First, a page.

Jake (Danny Alexander), a wayward 15-year-old with a severe mother fixation, blows into Montana from destinations unknown, possibly The School of Existential Pretense for Teenage Blowhards, founded by Wes Bentley and a plastic bag in American Beauty and given a sinister rep by Ryan Gosling’s mercy-killer in The United States of Leland. The boy loves to steal things but what he really wants is someone to steal him, not that he’d ever tell anyone that—‘cause, you know, teenagers are cool like that. Jake ends up in the home of blond, blue-eyed Tucker (Hunter Parrish) and his squeaky-clean parents, who are divided as to whether the kid should stay in the house, wondering if he’ll be able to keep his hands out of the cookie jar. Problem is he can’t keep his hands off the neighbor’s panties and Steal Me derives a questionable moment of suspense when Jake bumps into Tucker’s little sister, a first-stage klepto who looks up to the teenager, outside the girl’s bedroom. (Will he touch her panties too or will he simply take her out for some ice cream? Stay tuned!) In this way, the film continues director Melissa Painter’s near fetish-like obsession with strained child-parent relations, sex, and mysterious characters as catalysts for change—ripe fodder for sure, except Painter seems to take her surname more seriously than she does her characters, all one-note saints or sex objects. Though there’s an elegant, tossed-off lyricism to a lot of the images, the best moments are compromised by a series of inexplicable color-saturated visual interjections, all synched to a pounding heart on the soundtrack and suggesting something of a hippie revival of Poe’s The Telltale Heart. The film’s portrait of underage sex is neutral and relatively tame, at least in regard to Jake’s relationship to a woman old enough to be his mother—on the other hand, Jake’s devotion to bringing Tucker and Lily Rose (Paz de la Huerta) together fully earns him freak-of-the-week status. De la Huerta conveys her one-dimensional tart’s insatiable appetite by speaking in what could pass for breathy iambic pentameter and Alexander’s lead character reveals himself as nothing more than a moping piece of manmeat—a repository for contrived poetic platitudes and ruminations on sex and stealing. At least the film is consistent—it’s bad from beginning to end, and like Jake, it’s totally full of itself.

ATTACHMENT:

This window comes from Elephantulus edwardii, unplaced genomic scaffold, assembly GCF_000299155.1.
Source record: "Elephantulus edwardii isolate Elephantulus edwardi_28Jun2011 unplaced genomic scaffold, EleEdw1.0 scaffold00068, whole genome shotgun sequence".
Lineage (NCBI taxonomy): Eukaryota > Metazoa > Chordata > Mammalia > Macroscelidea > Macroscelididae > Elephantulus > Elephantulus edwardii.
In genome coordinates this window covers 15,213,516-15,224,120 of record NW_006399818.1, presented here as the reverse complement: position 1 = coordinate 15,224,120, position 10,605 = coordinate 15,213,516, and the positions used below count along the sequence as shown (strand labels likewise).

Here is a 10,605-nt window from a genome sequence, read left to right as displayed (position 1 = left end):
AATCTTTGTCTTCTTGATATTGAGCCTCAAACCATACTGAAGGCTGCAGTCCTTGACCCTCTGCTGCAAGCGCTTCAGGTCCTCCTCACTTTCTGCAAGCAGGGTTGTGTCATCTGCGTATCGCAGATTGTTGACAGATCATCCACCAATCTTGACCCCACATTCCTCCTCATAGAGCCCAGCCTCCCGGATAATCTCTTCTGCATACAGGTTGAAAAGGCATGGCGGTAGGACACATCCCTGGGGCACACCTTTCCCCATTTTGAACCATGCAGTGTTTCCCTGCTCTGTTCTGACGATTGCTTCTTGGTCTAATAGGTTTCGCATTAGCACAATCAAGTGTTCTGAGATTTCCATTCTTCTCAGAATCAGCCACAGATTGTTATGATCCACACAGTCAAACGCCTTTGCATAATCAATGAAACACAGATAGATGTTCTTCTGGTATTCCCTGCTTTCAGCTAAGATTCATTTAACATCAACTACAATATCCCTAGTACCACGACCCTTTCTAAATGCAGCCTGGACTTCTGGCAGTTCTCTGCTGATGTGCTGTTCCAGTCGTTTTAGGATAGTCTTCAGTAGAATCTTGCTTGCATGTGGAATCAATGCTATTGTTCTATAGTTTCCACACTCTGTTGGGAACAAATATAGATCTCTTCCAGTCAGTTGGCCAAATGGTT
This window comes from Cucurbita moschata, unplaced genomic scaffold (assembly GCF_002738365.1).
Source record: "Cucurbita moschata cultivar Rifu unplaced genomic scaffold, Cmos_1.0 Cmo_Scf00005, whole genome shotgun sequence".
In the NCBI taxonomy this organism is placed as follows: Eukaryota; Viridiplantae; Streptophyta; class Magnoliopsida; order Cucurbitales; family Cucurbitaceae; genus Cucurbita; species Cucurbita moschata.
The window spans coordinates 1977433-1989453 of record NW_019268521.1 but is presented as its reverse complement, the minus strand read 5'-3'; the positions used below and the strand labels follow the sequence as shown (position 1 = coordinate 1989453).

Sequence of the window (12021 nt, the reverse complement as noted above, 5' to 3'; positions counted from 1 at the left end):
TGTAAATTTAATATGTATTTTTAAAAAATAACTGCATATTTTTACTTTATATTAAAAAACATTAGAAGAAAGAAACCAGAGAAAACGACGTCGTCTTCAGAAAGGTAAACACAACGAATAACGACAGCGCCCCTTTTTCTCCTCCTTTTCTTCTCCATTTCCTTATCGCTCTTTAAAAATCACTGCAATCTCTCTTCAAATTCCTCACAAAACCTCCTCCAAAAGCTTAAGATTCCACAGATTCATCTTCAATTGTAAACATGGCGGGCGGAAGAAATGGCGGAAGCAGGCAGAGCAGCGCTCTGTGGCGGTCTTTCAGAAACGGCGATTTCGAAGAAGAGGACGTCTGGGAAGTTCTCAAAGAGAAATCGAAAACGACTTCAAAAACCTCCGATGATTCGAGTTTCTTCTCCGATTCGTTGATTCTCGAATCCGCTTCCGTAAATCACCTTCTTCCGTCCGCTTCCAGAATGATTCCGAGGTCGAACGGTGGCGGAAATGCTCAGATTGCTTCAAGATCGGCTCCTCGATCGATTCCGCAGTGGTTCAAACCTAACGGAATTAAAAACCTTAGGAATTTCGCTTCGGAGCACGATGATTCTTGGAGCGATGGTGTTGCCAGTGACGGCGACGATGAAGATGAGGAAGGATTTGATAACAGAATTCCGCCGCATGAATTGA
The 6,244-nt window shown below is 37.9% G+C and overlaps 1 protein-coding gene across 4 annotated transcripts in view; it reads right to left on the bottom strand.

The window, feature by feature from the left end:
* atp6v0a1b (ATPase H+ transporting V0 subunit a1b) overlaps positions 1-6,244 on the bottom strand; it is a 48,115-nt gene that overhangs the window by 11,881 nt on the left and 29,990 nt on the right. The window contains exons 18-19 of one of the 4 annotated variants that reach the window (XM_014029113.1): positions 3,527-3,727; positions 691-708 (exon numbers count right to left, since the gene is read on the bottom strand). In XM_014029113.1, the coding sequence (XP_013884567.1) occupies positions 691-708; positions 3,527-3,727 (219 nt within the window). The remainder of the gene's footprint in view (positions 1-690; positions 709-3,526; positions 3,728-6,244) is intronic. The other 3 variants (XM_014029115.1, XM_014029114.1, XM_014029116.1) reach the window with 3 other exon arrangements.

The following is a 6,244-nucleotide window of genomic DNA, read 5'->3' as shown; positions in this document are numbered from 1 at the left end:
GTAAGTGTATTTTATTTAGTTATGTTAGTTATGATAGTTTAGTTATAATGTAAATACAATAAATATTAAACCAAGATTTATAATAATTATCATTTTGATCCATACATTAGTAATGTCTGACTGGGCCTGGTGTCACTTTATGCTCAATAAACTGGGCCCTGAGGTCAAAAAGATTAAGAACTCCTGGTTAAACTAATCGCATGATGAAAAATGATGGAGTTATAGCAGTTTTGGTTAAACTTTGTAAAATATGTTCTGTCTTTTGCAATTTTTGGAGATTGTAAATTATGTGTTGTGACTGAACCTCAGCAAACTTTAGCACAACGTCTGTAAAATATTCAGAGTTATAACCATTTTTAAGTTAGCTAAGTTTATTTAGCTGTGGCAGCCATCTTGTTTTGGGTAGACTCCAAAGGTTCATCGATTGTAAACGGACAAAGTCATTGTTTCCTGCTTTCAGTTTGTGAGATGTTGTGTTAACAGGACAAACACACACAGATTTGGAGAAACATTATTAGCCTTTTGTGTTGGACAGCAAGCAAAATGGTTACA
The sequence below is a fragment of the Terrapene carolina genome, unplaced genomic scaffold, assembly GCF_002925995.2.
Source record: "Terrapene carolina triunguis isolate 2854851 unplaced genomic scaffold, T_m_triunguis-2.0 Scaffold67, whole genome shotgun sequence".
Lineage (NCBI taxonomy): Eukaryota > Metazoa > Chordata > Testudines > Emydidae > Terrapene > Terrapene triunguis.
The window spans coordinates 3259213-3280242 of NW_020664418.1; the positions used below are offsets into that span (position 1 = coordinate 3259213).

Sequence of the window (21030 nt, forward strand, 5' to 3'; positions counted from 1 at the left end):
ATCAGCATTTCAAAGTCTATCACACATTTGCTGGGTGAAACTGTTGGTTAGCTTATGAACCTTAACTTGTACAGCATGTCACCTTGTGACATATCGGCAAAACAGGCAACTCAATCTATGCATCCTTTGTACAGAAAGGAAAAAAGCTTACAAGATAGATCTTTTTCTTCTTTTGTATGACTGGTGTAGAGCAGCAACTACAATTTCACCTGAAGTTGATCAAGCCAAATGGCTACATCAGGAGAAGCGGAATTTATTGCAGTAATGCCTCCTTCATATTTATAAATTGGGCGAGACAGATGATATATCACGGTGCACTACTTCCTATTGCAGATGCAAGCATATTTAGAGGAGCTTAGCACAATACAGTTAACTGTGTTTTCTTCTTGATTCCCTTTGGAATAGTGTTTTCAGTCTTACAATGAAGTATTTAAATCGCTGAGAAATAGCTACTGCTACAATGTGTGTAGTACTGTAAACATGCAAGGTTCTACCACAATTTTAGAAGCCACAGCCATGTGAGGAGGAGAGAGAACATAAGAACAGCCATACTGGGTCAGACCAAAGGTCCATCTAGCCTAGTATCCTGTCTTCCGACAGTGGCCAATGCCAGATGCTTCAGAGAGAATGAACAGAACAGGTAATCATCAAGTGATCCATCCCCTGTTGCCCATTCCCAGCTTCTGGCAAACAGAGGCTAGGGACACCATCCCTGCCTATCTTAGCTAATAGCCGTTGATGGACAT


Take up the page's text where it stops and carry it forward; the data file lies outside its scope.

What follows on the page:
- 95 min
- Melissa Painter
- Melissa Painter
- Cara Seymour, Danny Alexander, Hunter Parrish, John Terry, Paz de la Huerta, Toby Poser, Chelsea Carlson
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